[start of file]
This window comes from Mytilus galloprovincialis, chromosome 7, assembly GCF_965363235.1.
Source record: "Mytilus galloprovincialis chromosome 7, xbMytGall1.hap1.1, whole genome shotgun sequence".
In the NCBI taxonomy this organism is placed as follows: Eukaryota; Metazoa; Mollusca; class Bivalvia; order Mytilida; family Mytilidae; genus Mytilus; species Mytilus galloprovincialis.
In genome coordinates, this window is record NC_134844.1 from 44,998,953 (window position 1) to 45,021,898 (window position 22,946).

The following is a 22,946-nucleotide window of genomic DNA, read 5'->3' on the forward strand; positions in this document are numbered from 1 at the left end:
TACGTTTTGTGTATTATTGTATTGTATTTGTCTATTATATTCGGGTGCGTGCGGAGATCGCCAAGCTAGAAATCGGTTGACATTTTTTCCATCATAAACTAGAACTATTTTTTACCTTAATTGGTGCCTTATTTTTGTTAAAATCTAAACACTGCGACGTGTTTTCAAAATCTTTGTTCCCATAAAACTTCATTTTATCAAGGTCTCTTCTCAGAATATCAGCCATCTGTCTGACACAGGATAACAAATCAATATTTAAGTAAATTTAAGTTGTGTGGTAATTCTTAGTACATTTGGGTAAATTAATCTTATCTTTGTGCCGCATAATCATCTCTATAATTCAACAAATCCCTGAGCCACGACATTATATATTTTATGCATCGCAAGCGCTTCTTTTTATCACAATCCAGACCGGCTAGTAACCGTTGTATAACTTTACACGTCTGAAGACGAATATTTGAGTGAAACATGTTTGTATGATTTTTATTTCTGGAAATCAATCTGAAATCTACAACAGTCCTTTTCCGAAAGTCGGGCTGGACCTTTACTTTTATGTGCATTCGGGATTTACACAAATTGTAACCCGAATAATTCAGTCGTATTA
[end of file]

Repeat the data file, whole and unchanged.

This window comes from Mytilus galloprovincialis, chromosome 7, assembly GCF_965363235.1.
Source record: "Mytilus galloprovincialis chromosome 7, xbMytGall1.hap1.1, whole genome shotgun sequence".
In the NCBI taxonomy this organism is placed as follows: Eukaryota; Metazoa; Mollusca; class Bivalvia; order Mytilida; family Mytilidae; genus Mytilus; species Mytilus galloprovincialis.
In genome coordinates, this window is record NC_134844.1 from 44,998,953 (window position 1) to 45,021,898 (window position 22,946).

The following is a 22,946-nucleotide window of genomic DNA, read 5'->3' on the forward strand; positions in this document are numbered from 1 at the left end:
TACGTTTTGTGTATTATTGTATTGTATTTGTCTATTATATTCGGGTGCGTGCGGAGATCGCCAAGCTAGAAATCGGTTGACATTTTTTCCATCATAAACTAGAACTATTTTTTACCTTAATTGGTGCCTTATTTTTGTTAAAATCTAAACACTGCGACGTGTTTTCAAAATCTTTGTTCCCATAAAACTTCATTTTATCAAGGTCTCTTCTCAGAATATCAGCCATCTGTCTGACACAGGATAACAAATCAATATTTAAGTAAATTTAAGTTGTGTGGTAATTCTTAGTACATTTGGGTAAATTAATCTTATCTTTGTGCCGCATAATCATCTCTATAATTCAACAAATCCCTGAGCCACGACATTATATATTTTATGCATCGCAAGCGCTTCTTTTTATCACAATCCAGACCGGCTAGTAACCGTTGTATAACTTTACACGTCTGAAGACGAATATTTGAGTGAAACATGTTTGTATGATTTTTATTTCTGGAAATCAATCTGAAATCTACAACAGTCCTTTTCCGAAAGTCGGGCTGGACCTTTACTTTTATGTGCATTCGGGATTTACACAAATTGTAACCCGAATAATTCAGTCGTATTA